Q: How can we parent effectively when so many of our friends and relatives have values that conflict with ours? This is especially tough when we’re all together for the holidays.
A: We would encourage you to begin by making sure that everyone in your household is absolutely clear about the values, priorities and spiritual perspectives that define you as a family. Take the time to provide your children with easily understandable reasons for the rules you live by, and equip them to graciously, but confidently, articulate these principles themselves when asked.
Once this is done, you’ll be better positioned to deal with these challenges when your children spend time in homes where the standards and convictions differ from your own. If you run into conflicts, humbly tell the friends or relatives concerned that while you love them and respect their feelings, it’s your responsibility to raise your children in the way you feel is right.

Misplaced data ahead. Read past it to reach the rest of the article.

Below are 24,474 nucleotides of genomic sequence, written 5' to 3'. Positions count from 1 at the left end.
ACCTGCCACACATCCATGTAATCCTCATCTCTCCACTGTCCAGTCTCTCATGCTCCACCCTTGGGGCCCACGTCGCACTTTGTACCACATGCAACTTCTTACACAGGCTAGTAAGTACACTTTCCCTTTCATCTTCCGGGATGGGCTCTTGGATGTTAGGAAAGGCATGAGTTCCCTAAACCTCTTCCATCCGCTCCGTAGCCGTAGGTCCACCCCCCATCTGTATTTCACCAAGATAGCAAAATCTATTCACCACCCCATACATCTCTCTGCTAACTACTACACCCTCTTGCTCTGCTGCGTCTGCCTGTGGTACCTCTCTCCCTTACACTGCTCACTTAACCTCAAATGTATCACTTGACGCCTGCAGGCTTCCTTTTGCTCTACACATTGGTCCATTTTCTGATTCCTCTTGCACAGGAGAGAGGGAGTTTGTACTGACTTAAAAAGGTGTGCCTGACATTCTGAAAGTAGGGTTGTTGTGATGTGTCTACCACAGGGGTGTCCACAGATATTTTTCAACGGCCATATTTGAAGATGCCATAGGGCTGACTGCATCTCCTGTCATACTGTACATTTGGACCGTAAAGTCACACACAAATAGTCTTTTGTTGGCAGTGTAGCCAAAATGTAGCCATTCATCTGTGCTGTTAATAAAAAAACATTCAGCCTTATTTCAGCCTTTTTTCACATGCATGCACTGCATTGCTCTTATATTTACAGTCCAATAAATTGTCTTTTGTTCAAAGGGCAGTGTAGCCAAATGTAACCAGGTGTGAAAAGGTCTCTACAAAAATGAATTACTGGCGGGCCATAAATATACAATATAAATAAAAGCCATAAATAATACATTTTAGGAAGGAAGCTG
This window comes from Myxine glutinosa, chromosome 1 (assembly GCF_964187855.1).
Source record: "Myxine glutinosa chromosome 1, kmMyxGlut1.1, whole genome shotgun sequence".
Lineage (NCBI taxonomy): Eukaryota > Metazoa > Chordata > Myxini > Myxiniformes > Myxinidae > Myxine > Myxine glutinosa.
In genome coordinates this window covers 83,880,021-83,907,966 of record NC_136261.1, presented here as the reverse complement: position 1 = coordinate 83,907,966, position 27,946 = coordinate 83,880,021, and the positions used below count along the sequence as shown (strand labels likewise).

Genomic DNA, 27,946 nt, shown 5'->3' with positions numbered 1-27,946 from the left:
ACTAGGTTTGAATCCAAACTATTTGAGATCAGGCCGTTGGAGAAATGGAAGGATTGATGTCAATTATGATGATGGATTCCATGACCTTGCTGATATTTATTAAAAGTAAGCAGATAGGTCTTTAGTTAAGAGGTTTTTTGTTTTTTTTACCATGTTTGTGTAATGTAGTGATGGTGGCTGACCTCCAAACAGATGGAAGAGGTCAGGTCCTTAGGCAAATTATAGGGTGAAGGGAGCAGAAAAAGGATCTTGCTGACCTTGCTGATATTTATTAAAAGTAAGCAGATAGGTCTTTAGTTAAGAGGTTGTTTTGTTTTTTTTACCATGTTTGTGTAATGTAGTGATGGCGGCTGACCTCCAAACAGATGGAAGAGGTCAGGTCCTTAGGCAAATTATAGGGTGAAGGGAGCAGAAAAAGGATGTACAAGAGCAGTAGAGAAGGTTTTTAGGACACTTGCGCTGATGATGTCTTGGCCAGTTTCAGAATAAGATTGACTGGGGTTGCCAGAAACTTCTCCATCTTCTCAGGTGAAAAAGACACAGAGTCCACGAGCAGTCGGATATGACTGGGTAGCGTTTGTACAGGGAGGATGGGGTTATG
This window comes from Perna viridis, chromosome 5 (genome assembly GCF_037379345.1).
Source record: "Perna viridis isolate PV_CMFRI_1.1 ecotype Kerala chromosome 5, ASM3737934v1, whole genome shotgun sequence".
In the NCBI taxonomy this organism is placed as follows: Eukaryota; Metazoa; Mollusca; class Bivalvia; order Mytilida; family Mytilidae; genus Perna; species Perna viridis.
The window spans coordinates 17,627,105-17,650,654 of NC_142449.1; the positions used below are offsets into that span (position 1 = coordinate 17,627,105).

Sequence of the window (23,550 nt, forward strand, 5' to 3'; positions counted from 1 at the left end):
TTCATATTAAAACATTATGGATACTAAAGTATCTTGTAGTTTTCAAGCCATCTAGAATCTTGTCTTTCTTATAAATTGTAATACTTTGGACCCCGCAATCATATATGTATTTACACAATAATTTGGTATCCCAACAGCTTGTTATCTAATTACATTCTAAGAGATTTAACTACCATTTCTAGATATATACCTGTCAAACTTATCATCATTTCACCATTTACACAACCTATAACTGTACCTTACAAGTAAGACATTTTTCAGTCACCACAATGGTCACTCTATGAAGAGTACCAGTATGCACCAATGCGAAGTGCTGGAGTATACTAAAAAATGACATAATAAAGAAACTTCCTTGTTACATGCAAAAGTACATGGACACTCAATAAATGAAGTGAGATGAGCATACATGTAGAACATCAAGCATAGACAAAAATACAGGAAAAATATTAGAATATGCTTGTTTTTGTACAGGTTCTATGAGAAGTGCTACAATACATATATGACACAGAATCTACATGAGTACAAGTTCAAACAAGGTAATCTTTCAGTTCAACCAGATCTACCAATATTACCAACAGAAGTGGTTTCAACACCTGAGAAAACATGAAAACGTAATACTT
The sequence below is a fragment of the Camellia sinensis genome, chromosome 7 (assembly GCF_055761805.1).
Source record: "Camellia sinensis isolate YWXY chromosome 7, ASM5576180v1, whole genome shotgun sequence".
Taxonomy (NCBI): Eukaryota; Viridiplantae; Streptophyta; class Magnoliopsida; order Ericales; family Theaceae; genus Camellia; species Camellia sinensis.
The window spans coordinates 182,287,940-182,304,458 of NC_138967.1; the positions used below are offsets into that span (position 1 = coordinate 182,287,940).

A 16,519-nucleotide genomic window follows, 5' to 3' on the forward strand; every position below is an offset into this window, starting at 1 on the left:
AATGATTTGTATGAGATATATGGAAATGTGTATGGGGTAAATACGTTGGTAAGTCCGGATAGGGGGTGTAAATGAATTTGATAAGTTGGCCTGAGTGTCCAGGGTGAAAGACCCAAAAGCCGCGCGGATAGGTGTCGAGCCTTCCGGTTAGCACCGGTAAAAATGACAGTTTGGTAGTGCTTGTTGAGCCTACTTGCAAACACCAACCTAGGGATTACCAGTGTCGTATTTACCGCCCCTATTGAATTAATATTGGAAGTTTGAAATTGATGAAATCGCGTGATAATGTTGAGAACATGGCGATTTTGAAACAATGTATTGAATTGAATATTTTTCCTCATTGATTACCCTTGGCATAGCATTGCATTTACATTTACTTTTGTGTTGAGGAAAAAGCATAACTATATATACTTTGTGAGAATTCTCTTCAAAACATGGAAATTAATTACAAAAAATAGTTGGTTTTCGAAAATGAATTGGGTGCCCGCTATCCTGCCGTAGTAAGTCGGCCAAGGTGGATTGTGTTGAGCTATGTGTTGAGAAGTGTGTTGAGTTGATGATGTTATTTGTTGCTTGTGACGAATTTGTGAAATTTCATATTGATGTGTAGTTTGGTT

Naturally, you should try to understand the motivations behind their behaviour. If it’s obvious they’re contradicting you out of pure spite or simple lack of concern, don’t hesitate to limit future visits until things change. But if it seems clear that they really love your children — if, for instance, it’s a case of doting grandparents who dole out too many sweets in an attempt to gain a place in their grandchildren’s affections — then look for creative ways to defuse the situation by enlisting them as members of your “team.” Explain that you’re trying to raise your children according to a certain set of standards, and that you won’t be able to succeed without their cooperation and assistance. They’ll probably jump at the chance to help you out.
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